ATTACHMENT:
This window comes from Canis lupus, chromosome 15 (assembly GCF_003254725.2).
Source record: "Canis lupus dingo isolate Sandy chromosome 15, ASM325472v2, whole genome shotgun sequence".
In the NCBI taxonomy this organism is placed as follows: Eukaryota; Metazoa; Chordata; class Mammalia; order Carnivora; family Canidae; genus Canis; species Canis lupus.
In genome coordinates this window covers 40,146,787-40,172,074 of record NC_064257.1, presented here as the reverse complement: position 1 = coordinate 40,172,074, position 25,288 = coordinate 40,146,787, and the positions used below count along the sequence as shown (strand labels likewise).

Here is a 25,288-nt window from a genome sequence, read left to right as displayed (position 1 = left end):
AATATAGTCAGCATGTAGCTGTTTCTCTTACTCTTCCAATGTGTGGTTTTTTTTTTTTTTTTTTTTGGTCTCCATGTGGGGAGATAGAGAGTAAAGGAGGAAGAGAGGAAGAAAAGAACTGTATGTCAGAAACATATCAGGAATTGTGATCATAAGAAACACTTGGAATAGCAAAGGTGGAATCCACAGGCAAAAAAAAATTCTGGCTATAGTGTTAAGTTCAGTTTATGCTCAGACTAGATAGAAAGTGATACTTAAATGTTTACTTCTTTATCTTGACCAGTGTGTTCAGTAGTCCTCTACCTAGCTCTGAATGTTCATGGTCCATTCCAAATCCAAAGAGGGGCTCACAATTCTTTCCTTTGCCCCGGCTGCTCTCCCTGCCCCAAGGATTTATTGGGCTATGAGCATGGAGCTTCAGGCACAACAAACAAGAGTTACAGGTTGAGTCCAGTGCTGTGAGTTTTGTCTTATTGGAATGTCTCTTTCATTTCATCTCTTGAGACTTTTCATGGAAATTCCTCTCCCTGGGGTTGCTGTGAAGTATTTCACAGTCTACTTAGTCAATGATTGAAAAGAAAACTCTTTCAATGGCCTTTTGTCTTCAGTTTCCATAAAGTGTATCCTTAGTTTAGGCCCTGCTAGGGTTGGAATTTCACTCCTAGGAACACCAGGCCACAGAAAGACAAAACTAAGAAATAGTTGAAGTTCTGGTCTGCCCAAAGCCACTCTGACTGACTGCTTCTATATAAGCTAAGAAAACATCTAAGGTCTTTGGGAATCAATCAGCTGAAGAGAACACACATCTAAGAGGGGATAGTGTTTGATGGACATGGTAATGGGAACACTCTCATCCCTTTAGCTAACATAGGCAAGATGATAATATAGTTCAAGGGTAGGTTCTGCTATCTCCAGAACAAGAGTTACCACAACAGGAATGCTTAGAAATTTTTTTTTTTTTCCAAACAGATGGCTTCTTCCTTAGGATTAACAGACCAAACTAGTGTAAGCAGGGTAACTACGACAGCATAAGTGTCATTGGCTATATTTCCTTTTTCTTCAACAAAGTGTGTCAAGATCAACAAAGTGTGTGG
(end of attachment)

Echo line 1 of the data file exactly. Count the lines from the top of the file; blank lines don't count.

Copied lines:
This window comes from Canis lupus, chromosome 15 (assembly GCF_003254725.2).